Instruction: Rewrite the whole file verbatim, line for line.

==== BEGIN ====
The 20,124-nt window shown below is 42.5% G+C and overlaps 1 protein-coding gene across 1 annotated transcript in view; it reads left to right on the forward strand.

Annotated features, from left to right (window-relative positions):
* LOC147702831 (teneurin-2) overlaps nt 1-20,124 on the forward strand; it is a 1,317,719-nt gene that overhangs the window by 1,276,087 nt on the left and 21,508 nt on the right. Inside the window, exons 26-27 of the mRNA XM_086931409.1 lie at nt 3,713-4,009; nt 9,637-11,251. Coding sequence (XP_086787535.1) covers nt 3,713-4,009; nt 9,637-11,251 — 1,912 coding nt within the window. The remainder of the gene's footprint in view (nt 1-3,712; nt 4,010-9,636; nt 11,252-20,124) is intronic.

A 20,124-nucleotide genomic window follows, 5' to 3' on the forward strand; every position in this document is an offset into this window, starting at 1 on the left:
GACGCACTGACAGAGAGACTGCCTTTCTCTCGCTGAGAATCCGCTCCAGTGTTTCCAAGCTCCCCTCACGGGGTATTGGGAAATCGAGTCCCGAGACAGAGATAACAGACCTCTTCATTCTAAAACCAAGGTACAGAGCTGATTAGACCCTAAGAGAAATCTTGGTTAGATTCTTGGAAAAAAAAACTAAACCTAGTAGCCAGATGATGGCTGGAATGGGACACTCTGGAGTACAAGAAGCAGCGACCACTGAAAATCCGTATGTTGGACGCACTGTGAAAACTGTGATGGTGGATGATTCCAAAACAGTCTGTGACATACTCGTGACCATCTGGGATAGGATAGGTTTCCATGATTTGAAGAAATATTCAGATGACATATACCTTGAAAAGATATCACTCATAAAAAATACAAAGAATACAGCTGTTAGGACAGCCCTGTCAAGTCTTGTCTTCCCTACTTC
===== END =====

The 20,124-nt window shown below is 42.5% G+C and overlaps 1 protein-coding gene across 1 annotated transcript in view; it reads left to right on the forward strand.

Annotated features, from left to right (window-relative positions):
* LOC147702831 (teneurin-2) overlaps nt 1-20,124 on the forward strand; it is a 1,317,719-nt gene that overhangs the window by 1,276,087 nt on the left and 21,508 nt on the right. Inside the window, exons 26-27 of the mRNA XM_086931409.1 lie at nt 3,713-4,009; nt 9,637-11,251. Coding sequence (XP_086787535.1) covers nt 3,713-4,009; nt 9,637-11,251 — 1,912 coding nt within the window. The remainder of the gene's footprint in view (nt 1-3,712; nt 4,010-9,636; nt 11,252-20,124) is intronic.

A 20,124-nucleotide genomic window follows, 5' to 3' on the forward strand; every position in this document is an offset into this window, starting at 1 on the left:
GACGCACTGACAGAGAGACTGCCTTTCTCTCGCTGAGAATCCGCTCCAGTGTTTCCAAGCTCCCCTCACGGGGTATTGGGAAATCGAGTCCCGAGACAGAGATAACAGACCTCTTCATTCTAAAACCAAGGTACAGAGCTGATTAGACCCTAAGAGAAATCTTGGTTAGATTCTTGGAAAAAAAAACTAAACCTAGTAGCCAGATGATGGCTGGAATGGGACACTCTGGAGTACAAGAAGCAGCGACCACTGAAAATCCGTATGTTGGACGCACTGTGAAAACTGTGATGGTGGATGATTCCAAAACAGTCTGTGACATACTCGTGACCATCTGGGATAGGATAGGTTTCCATGATTTGAAGAAATATTCAGATGACATATACCTTGAAAAGATATCACTCATAAAAAATACAAAGAATACAGCTGTTAGGACAGCCCTGTCAAGTCTTGTCTTCCCTACTTC